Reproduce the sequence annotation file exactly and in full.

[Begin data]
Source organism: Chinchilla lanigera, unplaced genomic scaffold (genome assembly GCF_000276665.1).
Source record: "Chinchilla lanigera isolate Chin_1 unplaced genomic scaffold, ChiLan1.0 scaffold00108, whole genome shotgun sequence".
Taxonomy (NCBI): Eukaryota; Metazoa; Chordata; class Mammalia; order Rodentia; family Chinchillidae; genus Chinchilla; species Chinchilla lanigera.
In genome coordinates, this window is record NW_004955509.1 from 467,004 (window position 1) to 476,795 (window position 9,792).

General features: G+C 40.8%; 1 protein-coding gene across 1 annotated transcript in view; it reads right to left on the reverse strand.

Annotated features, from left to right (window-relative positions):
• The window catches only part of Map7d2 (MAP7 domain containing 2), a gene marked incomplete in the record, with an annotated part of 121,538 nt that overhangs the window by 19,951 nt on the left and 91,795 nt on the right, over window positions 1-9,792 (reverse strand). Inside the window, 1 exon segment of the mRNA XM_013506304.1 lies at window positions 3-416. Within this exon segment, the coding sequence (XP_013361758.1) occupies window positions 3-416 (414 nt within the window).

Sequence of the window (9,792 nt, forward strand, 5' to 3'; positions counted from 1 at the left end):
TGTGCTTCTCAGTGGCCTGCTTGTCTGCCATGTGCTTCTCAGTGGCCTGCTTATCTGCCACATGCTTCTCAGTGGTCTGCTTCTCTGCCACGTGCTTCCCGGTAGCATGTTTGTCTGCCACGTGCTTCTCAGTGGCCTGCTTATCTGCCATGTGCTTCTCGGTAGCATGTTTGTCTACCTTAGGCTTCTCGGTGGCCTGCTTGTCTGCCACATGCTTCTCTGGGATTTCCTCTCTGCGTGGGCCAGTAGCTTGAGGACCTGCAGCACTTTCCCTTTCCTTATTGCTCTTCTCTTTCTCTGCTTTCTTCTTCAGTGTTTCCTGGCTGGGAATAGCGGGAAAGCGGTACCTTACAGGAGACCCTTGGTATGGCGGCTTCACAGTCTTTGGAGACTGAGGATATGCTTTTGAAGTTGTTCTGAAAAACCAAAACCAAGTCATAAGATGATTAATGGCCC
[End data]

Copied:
Source organism: Chinchilla lanigera, unplaced genomic scaffold (genome assembly GCF_000276665.1).
Source record: "Chinchilla lanigera isolate Chin_1 unplaced genomic scaffold, ChiLan1.0 scaffold00108, whole genome shotgun sequence".
Taxonomy (NCBI): Eukaryota; Metazoa; Chordata; class Mammalia; order Rodentia; family Chinchillidae; genus Chinchilla; species Chinchilla lanigera.
In genome coordinates, this window is record NW_004955509.1 from 467,004 (window position 1) to 476,795 (window position 9,792).

General features: G+C 40.8%; 1 protein-coding gene across 1 annotated transcript in view; it reads right to left on the reverse strand.

Annotated features, from left to right (window-relative positions):
• The window catches only part of Map7d2 (MAP7 domain containing 2), a gene marked incomplete in the record, with an annotated part of 121,538 nt that overhangs the window by 19,951 nt on the left and 91,795 nt on the right, over window positions 1-9,792 (reverse strand). Inside the window, 1 exon segment of the mRNA XM_013506304.1 lies at window positions 3-416. Within this exon segment, the coding sequence (XP_013361758.1) occupies window positions 3-416 (414 nt within the window).

Sequence of the window (9,792 nt, forward strand, 5' to 3'; positions counted from 1 at the left end):
TGTGCTTCTCAGTGGCCTGCTTGTCTGCCATGTGCTTCTCAGTGGCCTGCTTATCTGCCACATGCTTCTCAGTGGTCTGCTTCTCTGCCACGTGCTTCCCGGTAGCATGTTTGTCTGCCACGTGCTTCTCAGTGGCCTGCTTATCTGCCATGTGCTTCTCGGTAGCATGTTTGTCTACCTTAGGCTTCTCGGTGGCCTGCTTGTCTGCCACATGCTTCTCTGGGATTTCCTCTCTGCGTGGGCCAGTAGCTTGAGGACCTGCAGCACTTTCCCTTTCCTTATTGCTCTTCTCTTTCTCTGCTTTCTTCTTCAGTGTTTCCTGGCTGGGAATAGCGGGAAAGCGGTACCTTACAGGAGACCCTTGGTATGGCGGCTTCACAGTCTTTGGAGACTGAGGATATGCTTTTGAAGTTGTTCTGAAAAACCAAAACCAAGTCATAAGATGATTAATGGCCC